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Int J Infect Dis. 2005 Jul;9(4):208-17.

Increased risk of Pneumocystis carinii and community-acquired pneumonia with tobacco use in HIV disease.

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Division of Disease Prevention, Department of Psychiatry and Behavioral Sciences, University of Miami, School of Medicine, Miami, FL 33136, USA.



Tobacco smoking-related diseases continue to be of great health concern for the public, in general, and may be particularly deleterious for immunosuppressed HIV-positive individuals, who exhibit widespread tobacco use.


A total of 521 HIV-infected subjects consecutively admitted to Jackson Memorial Hospital between 2001-2002 were enrolled in the study. Research data included a medical history, details of tobacco and illicit drug use and complete computerized hospital information. Blood was drawn to obtain T lymphocyte profiles and viral load levels. Statistical analysis methods included Pearson, Student's t- and Chi-square tests and SAS Proc CATMOD.


Tobacco use was prevalent, with 65% of the 521 HIV-positive hospitalized patients being current smokers. Overall, current tobacco users reported smoking an average of 15+/-13 cigarettes per day for an average of 15+/-14 years, with 40% smoking more than one pack per day. Pulmonary infections accounted for 49% of the total hospital admissions: 52% bacterial pneumonias, 24% Pneumocystis carinii pneumonia (PCP), 12% non-tuberculous mycobacterial diseases (NTM), 11% tuberculosis and 1% bronchitis. Many of the respiratory patients (46%) had been on highly active antiretroviral therapy (HAART) for over six months and 42% had received PCP and/or NTM prophylaxis. After matching the cases by HAART and CDC stage, the hazardous risk of being hospitalized with a respiratory infection was significantly higher for smokers than non-smokers (95% CI 1.33-2.83; p=0.003). Respiratory infections were noted in (37%) of the HAART-treated patients, and most (67%) occurred in smokers. CATMOD analyses controlling for HAART, viral load and CD4, indicated that HIV-infected smokers were three times more likely to be hospitalized with PCP and twice as likely to be hospitalized with community-acquired pneumonia than non-smokers, with increased risk related to the number of cigarettes/day in a dose-dependent manner.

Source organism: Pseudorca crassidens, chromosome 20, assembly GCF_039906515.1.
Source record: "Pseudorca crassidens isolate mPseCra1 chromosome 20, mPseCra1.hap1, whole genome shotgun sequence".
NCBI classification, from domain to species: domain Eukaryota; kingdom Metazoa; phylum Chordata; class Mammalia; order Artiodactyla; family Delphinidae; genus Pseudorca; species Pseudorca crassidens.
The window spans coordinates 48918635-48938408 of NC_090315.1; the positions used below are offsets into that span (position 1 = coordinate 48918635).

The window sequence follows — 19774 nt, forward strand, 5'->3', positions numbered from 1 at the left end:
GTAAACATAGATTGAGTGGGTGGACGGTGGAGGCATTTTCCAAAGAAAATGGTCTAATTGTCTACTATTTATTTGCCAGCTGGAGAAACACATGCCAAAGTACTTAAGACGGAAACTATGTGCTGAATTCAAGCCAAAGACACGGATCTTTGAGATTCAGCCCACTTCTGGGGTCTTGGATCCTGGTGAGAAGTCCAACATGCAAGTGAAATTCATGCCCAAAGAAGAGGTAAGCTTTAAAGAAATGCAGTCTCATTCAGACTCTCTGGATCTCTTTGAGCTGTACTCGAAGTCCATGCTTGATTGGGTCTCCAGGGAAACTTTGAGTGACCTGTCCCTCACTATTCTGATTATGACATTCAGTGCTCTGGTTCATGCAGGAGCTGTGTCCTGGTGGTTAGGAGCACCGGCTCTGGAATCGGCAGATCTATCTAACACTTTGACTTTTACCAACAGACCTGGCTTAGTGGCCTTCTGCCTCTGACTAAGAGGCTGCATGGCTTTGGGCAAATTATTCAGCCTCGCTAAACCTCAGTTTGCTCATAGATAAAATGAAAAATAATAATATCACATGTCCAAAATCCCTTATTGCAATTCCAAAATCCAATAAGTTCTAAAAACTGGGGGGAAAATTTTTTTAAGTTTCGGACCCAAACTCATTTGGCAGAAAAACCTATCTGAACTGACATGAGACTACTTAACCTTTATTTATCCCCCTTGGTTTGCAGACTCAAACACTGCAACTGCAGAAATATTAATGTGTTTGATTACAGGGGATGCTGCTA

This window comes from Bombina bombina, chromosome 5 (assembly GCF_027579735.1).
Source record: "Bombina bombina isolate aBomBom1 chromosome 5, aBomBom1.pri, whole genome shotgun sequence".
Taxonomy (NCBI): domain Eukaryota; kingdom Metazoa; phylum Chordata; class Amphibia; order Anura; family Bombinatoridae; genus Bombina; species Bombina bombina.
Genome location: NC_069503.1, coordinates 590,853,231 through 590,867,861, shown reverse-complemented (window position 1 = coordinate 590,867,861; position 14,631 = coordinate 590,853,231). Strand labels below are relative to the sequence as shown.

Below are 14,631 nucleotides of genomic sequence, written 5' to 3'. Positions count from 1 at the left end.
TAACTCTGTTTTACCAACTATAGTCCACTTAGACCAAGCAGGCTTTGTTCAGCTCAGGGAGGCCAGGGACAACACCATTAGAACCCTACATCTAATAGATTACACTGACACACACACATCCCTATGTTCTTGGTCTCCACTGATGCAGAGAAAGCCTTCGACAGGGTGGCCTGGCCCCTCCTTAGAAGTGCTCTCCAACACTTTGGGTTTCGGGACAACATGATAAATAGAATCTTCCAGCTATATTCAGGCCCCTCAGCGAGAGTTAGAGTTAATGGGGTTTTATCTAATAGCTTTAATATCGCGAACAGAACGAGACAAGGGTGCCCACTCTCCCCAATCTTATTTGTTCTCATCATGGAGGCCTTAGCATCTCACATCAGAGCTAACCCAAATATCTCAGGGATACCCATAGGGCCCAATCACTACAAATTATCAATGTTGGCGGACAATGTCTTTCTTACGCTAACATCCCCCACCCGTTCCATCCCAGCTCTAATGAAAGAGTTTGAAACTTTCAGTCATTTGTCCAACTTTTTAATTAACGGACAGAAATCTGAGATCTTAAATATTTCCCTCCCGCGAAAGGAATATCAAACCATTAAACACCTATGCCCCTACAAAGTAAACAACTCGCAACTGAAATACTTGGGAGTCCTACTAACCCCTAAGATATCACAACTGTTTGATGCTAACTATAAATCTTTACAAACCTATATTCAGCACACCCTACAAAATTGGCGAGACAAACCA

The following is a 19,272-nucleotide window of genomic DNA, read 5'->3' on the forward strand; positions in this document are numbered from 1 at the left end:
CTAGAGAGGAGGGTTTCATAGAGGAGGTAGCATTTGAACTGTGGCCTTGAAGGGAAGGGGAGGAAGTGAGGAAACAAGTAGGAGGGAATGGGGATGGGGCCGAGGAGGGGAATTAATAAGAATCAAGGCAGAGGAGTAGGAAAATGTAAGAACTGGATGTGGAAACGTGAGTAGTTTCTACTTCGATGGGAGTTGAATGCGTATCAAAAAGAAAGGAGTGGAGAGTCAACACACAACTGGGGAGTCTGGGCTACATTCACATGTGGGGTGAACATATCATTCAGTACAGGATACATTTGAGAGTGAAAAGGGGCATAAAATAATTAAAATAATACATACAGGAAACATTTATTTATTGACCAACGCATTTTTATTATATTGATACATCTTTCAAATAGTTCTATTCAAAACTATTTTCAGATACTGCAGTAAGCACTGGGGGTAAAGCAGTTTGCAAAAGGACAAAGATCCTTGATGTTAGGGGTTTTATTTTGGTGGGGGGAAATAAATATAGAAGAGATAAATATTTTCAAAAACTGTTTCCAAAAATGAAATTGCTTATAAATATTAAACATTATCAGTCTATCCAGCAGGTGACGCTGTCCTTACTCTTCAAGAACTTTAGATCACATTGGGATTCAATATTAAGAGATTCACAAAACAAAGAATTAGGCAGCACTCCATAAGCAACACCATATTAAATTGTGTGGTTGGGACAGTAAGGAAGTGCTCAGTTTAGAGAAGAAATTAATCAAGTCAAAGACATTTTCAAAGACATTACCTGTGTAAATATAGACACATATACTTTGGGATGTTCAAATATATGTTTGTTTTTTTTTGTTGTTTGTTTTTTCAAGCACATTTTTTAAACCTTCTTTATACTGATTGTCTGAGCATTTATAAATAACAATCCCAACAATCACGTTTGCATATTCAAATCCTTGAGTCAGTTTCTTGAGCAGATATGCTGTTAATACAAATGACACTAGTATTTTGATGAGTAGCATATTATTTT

Tobacco use, which is widespread among HIV-infected subjects, increases the risk of pulmonary diseases, particularly PCP and CAP, two respiratory infections with high prevalence and morbidity risks even in the era of HAART.

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